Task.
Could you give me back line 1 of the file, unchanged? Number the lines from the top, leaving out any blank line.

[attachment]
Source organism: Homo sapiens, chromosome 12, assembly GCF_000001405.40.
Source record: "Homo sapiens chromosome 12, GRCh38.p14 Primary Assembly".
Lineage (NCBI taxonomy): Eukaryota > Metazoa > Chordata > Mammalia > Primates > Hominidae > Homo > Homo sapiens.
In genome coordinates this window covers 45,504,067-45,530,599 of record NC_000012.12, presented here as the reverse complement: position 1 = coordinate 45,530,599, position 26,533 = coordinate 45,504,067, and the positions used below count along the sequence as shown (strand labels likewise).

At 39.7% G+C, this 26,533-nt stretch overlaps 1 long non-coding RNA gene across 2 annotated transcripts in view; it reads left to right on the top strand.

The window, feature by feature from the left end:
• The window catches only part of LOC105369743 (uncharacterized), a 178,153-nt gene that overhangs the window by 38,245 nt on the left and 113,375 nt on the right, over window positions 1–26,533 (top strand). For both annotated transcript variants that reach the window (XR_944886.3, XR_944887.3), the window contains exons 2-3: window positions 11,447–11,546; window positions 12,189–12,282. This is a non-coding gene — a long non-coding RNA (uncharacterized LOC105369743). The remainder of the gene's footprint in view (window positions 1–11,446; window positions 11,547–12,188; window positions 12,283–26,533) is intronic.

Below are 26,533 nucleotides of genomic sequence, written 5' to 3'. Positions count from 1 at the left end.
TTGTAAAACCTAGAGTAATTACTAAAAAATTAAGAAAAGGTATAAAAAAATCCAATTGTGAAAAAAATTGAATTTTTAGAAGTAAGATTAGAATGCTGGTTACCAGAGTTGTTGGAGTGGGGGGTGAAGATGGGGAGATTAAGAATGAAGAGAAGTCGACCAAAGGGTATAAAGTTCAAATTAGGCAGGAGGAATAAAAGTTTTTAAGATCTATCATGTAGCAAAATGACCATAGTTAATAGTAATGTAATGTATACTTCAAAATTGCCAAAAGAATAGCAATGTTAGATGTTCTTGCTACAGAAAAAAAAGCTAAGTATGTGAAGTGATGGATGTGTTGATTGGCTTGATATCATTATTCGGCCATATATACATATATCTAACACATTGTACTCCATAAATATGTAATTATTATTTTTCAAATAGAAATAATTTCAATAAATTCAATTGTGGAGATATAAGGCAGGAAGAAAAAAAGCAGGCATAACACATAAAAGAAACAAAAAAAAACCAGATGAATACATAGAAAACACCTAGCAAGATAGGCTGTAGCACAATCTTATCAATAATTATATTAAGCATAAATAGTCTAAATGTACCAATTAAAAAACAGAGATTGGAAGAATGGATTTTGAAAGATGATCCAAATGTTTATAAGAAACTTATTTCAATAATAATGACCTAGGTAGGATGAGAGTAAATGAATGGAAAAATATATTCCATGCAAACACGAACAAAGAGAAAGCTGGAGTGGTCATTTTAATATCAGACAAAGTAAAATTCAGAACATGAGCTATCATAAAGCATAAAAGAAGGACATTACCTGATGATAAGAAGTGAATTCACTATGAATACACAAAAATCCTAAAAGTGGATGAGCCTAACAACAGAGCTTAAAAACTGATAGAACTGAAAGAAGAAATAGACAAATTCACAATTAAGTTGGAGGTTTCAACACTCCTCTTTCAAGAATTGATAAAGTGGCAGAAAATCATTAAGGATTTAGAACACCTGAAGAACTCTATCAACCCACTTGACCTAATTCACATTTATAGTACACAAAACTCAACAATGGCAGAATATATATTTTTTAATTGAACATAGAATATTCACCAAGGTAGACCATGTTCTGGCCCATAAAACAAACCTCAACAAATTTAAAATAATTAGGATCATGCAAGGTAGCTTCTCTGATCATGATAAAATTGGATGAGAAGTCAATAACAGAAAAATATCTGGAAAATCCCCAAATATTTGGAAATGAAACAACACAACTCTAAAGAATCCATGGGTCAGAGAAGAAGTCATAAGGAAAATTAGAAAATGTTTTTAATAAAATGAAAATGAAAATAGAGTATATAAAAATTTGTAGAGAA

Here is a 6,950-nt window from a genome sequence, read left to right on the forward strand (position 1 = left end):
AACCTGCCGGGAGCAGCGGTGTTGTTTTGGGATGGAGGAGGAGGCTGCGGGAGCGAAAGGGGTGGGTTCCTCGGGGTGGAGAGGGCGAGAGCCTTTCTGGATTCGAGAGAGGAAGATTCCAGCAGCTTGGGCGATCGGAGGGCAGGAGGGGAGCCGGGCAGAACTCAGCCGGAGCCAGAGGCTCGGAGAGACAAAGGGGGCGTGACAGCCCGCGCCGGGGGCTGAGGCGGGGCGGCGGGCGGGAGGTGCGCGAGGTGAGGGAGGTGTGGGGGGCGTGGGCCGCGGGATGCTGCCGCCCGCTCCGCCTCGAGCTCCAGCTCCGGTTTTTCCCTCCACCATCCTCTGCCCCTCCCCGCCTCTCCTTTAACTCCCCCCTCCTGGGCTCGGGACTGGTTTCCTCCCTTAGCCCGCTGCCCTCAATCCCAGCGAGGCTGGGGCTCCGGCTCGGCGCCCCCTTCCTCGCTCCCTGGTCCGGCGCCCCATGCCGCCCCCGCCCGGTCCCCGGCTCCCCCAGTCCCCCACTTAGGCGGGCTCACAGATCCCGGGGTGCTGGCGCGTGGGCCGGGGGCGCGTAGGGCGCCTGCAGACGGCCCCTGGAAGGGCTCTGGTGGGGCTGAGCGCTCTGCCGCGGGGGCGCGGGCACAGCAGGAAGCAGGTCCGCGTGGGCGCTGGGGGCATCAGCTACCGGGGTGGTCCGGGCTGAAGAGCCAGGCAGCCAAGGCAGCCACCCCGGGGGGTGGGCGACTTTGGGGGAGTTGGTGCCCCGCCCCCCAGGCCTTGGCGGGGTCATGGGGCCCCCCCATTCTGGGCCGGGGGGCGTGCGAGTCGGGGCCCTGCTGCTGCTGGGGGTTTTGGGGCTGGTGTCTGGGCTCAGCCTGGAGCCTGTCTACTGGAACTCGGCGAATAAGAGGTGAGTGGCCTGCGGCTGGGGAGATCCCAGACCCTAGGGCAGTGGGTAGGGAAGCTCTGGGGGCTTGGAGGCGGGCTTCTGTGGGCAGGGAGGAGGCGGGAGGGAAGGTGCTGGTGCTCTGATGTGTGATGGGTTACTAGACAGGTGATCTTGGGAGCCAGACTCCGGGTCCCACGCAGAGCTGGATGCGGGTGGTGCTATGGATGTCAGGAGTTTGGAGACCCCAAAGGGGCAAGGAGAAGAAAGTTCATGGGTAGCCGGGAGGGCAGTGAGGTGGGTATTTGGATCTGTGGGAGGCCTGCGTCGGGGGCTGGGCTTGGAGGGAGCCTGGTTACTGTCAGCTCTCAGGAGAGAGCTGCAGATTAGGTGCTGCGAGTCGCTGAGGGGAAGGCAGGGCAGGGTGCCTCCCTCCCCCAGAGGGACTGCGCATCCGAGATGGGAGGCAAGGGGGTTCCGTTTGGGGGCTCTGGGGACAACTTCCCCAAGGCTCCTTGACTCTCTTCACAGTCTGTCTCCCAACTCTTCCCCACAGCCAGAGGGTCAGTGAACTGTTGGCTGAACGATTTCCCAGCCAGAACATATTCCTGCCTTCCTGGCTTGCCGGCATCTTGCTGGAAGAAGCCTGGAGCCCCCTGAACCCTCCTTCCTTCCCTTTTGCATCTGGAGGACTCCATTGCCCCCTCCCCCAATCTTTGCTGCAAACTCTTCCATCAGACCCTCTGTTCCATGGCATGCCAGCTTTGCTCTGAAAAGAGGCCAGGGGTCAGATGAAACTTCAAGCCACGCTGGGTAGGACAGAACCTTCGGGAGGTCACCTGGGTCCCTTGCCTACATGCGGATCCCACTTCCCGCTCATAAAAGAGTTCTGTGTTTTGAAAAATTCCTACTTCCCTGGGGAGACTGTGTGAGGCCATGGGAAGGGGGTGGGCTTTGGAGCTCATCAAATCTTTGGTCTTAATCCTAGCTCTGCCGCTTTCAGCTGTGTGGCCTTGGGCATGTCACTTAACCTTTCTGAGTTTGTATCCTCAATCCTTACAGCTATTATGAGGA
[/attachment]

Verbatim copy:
Source organism: Homo sapiens, chromosome 12, assembly GCF_000001405.40.